Police raid six properties in Hastings and St Leonards in county lines crackdown

Officers from the Hastings prevention team raided six addresses across Hastings and St Leonards as part of a 'county lines' drug-dealing investigation.

Friday, 25th September 2020, 9:33 am
Updated Friday, 25th September 2020, 9:54 am
Police executed warrants in connection to an investigation into 'county lines' drug dealing

The six search warrants were conducted simultaneously on Tuesday (September 15).

In total, two people were arrested, and crack cocaine and around £6,000 in cash was seized, together with some £10,000 worth of designer clothing, police confirmed.

On the same day, Hastings police officers helped the Metropolitan Police secure the arrest of two men in north and east London, who were wanted on suspicion of being concerned in supplying class A drugs.

The action in Hastings comes during a week of coordinated law enforcement activity across the UK targeting 'county lines' and other drug dealers.

From September 14 to September 19, officers in Sussex made 29 arrests and seized more than £15,000 worth of drugs, 47 mobile phones and 13 weapons, mainly knives.

In the same week, local officers visited 68 addresses where people were at risk of being 'cuckooed' to check on their safety. They also identified and took safeguarding action for five particularly vulnerable people who needed extra help and support from the police and local services.

Other action taken across Sussex

In Horsham on Friday (September 18), local prevention officers executed a warrant at an address in the town. Three arrests were made for drugs possession, and drugs and £500 cash were seized.

Sussex and British Transport Police operations at Worthing and Brighton railway stations saw a total of 56 people stopped and spoken to about county lines drug dealin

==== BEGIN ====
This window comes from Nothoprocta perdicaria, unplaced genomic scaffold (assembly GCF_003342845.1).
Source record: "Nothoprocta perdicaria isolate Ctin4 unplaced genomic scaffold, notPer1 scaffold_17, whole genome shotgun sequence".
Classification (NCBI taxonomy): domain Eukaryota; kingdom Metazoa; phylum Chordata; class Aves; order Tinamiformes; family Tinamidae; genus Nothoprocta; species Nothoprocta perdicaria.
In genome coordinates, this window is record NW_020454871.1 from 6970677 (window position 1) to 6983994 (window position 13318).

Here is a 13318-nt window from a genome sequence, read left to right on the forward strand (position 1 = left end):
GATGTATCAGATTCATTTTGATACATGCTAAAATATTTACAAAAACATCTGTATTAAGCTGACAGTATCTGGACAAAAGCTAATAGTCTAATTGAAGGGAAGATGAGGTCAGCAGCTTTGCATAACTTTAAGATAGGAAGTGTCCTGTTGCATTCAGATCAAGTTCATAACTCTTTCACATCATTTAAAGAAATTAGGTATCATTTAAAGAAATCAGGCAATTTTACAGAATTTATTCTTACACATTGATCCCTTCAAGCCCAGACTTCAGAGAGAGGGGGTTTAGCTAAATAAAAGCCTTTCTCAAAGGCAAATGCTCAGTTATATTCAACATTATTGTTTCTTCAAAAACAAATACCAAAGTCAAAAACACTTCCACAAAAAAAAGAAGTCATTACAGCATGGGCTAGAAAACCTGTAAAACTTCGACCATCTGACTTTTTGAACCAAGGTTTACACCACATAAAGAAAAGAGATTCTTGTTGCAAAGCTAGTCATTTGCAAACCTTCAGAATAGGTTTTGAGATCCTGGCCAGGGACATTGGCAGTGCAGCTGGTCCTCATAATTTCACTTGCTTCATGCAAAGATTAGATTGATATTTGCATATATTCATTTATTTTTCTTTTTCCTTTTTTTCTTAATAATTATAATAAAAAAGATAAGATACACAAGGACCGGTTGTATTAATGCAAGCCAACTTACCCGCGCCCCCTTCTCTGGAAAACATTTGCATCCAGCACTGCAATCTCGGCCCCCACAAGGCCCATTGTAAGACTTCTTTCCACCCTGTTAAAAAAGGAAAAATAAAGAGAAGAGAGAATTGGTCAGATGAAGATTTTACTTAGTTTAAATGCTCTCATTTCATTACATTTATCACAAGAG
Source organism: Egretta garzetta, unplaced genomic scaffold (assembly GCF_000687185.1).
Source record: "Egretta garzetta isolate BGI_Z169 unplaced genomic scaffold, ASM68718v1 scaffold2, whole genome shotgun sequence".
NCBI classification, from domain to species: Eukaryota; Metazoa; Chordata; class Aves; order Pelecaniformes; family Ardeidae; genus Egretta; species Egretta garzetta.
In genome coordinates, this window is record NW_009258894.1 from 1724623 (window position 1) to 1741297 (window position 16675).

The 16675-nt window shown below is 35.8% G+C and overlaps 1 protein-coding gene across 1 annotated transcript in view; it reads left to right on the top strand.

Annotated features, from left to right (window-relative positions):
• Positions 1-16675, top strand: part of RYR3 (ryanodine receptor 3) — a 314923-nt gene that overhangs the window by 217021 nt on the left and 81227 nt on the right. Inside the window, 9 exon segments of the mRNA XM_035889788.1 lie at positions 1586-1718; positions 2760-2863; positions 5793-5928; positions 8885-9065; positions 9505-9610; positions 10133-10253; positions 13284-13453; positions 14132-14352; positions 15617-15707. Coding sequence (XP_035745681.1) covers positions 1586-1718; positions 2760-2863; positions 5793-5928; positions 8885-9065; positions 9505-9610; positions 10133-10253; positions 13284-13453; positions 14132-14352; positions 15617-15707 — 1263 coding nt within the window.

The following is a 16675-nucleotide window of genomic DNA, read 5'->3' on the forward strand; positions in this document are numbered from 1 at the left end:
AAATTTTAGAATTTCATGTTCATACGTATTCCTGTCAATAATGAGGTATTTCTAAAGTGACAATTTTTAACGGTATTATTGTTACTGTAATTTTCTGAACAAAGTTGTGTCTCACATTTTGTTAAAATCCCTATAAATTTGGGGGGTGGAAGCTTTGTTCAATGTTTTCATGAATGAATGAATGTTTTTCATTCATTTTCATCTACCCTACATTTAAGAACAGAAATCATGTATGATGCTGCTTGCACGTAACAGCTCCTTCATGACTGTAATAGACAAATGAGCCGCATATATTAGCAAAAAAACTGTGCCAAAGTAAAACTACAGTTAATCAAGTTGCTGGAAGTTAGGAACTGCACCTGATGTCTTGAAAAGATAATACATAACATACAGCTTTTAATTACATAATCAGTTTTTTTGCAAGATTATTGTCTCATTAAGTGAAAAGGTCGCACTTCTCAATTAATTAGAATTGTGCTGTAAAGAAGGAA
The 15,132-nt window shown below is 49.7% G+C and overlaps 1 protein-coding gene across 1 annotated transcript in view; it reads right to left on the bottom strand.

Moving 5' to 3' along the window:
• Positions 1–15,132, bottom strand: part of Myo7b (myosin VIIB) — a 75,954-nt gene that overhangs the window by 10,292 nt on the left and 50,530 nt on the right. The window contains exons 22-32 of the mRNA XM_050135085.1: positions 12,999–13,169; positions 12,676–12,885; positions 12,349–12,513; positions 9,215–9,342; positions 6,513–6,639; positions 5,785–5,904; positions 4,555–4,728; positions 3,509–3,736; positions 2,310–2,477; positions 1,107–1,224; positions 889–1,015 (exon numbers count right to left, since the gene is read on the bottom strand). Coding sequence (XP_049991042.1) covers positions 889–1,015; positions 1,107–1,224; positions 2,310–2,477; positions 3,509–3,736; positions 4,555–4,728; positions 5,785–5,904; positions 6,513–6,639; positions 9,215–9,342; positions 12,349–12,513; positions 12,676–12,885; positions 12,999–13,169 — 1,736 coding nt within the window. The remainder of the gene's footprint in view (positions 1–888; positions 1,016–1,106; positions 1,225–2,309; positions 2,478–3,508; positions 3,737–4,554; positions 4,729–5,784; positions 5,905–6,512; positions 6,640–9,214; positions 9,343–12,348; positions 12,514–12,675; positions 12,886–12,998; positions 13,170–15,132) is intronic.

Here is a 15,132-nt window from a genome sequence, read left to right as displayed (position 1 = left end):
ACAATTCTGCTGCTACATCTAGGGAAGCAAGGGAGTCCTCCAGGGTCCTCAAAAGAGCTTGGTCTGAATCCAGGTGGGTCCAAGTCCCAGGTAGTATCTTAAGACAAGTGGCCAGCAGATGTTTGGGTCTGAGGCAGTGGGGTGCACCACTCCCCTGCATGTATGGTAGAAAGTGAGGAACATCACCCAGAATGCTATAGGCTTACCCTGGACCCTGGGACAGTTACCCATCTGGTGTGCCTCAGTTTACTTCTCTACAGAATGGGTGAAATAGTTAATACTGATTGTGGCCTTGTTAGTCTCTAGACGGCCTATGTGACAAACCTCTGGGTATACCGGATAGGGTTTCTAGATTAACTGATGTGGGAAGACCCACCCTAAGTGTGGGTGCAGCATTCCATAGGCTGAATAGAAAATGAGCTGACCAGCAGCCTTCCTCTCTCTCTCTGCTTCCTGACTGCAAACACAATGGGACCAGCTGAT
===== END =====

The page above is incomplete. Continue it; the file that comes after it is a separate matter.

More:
Police said two arrests were made at Brighton for drugs supply offences, and one of them for possession of a large hunting knife. Many other people at both stations were engaged in wider discussion about the issue and the steps they can take to help.

During the operation at Brighton railway station, officers saw a 16-year-old girl from Buckinghamshire, who was particularly vulnerable to exploitation and safeguarding action was taken to help protect her, police added.

The West Sussex Community Investigations Team carried out a joint operation with the Metropolitan Police in South London on Wednesday (September 16) which resulted in the arrest and charge of a 20-year-old man for being concerned in the supply of Class A drugs in West Sussex.

On Thursday (September 17), officers executed a search warrant at an address in Church Road Hove, where they arrested a man and a woman on suspicion of possession of cannabis and cocaine with intent to supply. Drugs with an estimated street value of £10,000 were seized.

On the same day local officers in Eastbourne stopped a woman from West London in Seaside and arrested her on suspicion of conspiracy to supply Class A drugs. They seized heroin, crack cocaine, and a mobile phone.

Again on the same day, Crawley officers arrested a man in the town centre for possession of Class A drugs with intent to supply, and for assaulting a police officer.

Detective Superintendent Stuart Hale, the force's lead on combating county lines, said: "Even during the recent lockdown we have been continuing every day to disrupt dealers who try to deal dangerous drugs across our communities and we target those who use children to sell drugs or those who buy drugs from children. We investigate and prosecute, working relentlessly and targeting those who would bring harm to local people, including often the most vulnerable."